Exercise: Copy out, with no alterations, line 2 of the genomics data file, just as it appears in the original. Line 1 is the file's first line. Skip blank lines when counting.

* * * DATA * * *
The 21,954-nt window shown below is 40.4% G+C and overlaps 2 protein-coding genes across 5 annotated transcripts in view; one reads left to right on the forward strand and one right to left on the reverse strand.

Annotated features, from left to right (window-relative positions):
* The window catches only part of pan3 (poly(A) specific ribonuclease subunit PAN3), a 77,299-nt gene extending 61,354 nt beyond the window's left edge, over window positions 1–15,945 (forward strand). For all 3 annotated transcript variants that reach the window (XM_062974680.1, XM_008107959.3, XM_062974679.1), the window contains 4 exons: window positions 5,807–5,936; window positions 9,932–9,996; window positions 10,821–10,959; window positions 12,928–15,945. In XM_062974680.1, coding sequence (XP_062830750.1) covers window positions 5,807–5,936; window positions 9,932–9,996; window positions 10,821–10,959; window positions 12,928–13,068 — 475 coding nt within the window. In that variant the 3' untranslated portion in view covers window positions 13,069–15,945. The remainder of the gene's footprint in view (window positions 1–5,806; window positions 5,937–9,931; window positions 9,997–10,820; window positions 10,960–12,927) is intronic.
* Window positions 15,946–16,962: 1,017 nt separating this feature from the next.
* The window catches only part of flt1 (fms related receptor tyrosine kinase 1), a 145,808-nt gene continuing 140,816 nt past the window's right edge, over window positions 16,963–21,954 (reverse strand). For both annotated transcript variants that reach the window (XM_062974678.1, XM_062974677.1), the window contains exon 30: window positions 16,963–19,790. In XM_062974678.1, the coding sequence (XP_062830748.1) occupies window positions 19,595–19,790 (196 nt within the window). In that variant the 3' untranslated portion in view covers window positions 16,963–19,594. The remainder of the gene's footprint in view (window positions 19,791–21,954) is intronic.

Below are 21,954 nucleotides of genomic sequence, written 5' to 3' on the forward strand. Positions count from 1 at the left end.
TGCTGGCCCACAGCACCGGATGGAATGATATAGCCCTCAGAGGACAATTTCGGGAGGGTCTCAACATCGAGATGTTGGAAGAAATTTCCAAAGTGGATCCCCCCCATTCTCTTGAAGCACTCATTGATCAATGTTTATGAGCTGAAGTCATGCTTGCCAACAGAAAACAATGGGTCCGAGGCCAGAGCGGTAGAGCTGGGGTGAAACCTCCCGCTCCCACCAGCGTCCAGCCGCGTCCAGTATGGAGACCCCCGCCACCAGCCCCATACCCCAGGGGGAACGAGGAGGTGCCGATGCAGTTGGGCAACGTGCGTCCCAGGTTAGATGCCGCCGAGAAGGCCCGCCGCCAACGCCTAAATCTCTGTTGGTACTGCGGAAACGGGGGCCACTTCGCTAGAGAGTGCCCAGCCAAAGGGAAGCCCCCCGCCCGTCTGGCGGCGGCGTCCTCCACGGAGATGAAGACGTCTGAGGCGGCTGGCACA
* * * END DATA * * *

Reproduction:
Annotated features, from left to right (window-relative positions):